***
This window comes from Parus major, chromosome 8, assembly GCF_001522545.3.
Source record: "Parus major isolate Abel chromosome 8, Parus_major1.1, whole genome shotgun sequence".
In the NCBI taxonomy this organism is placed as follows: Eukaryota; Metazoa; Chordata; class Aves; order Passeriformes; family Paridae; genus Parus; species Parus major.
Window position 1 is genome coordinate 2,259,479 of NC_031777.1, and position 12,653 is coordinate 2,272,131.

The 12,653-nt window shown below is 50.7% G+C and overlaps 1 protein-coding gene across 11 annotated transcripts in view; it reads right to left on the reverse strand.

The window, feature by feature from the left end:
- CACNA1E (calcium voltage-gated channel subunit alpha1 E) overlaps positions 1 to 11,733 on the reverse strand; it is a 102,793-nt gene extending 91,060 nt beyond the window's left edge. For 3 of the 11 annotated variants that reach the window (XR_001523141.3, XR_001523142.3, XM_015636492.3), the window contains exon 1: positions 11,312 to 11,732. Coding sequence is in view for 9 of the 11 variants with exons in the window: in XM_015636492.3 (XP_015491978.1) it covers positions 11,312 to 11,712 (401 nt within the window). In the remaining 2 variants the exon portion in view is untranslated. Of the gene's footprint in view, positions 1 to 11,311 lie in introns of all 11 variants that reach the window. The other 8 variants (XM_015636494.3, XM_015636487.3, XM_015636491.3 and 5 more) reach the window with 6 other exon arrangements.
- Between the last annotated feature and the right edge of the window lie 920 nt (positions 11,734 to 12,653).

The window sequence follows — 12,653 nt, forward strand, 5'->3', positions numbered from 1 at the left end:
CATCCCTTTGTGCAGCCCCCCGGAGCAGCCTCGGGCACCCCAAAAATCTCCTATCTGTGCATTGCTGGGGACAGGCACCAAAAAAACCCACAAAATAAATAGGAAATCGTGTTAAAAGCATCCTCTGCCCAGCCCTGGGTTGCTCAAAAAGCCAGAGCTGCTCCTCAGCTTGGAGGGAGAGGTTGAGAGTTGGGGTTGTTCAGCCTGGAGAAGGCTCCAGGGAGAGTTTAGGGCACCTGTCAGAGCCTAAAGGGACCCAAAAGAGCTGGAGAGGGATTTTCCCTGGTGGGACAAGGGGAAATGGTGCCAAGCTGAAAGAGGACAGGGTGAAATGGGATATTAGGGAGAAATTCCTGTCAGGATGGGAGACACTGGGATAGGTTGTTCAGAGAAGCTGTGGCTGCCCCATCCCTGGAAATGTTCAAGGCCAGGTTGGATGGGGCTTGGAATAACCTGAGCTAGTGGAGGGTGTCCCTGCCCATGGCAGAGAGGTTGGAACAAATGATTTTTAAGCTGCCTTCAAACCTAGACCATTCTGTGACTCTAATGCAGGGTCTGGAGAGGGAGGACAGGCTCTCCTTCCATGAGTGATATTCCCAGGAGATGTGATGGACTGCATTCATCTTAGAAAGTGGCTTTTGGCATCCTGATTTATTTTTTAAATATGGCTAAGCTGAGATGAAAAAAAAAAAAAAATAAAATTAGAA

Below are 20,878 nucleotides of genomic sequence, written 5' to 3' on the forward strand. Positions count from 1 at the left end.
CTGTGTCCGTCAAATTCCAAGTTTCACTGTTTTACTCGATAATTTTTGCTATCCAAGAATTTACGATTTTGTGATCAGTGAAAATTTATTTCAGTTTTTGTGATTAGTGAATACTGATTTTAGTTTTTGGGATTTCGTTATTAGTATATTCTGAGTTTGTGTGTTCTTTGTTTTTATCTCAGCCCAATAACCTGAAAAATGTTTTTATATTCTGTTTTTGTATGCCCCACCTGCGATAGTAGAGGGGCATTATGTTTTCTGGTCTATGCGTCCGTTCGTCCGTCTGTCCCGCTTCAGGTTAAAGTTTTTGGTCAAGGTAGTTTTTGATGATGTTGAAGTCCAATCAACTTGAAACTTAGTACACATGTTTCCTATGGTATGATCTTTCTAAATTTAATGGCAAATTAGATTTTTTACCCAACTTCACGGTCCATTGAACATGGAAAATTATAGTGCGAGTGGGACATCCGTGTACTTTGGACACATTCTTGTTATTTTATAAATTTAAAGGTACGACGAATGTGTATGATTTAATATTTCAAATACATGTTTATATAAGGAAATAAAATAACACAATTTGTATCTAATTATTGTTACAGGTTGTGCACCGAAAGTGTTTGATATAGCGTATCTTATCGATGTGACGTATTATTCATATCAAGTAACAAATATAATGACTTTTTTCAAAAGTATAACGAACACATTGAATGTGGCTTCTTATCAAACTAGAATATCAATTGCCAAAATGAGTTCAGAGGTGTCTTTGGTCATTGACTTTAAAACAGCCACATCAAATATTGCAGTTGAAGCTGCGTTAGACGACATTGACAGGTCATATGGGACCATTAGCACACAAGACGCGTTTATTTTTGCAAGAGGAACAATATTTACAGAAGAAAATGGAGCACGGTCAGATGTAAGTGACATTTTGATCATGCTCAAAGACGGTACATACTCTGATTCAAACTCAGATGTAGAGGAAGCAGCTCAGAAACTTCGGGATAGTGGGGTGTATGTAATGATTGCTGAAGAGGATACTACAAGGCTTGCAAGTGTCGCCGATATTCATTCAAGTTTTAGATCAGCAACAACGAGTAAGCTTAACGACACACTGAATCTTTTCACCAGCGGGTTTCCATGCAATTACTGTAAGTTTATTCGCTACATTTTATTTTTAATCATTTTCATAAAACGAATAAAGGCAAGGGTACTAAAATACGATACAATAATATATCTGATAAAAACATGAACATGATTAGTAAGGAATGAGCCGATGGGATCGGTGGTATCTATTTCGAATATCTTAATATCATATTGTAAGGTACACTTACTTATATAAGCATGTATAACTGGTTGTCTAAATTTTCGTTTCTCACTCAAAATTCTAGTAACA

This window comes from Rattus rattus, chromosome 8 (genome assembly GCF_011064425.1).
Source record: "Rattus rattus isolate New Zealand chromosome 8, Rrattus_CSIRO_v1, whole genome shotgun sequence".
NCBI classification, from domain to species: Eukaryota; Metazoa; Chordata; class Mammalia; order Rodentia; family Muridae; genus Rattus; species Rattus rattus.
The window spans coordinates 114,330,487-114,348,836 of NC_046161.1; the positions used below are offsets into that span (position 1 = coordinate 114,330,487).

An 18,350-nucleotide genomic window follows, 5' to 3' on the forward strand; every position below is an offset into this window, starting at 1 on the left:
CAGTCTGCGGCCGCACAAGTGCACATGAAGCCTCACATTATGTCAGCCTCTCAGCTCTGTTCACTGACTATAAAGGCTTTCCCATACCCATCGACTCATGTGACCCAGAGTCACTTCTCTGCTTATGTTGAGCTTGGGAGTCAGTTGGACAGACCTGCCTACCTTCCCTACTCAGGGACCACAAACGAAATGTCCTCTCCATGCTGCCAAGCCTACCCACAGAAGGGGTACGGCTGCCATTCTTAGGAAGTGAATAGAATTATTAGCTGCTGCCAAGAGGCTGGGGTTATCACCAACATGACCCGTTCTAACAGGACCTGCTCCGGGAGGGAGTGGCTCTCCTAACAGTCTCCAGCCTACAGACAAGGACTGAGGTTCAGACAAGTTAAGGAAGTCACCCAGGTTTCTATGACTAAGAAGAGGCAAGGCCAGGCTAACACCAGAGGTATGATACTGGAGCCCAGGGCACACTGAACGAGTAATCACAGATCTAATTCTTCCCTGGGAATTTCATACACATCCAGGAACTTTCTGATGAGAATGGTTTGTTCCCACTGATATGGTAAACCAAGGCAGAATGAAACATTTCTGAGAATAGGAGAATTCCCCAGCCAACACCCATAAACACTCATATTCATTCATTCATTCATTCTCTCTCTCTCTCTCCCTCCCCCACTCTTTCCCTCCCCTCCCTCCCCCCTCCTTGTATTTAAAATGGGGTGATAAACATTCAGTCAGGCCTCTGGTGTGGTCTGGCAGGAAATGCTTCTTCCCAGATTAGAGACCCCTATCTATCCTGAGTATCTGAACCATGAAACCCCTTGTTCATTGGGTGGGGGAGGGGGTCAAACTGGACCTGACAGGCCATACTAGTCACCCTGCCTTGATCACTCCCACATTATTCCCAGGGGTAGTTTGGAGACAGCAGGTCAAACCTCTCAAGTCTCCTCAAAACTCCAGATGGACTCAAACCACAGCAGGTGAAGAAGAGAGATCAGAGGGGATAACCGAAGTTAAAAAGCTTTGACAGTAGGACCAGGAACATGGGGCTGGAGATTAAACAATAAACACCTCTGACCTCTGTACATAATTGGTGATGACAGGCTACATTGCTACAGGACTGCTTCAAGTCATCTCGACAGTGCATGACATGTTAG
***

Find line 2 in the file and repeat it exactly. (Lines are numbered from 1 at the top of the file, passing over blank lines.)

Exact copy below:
Source record: "Parus major isolate Abel chromosome 8, Parus_major1.1, whole genome shotgun sequence".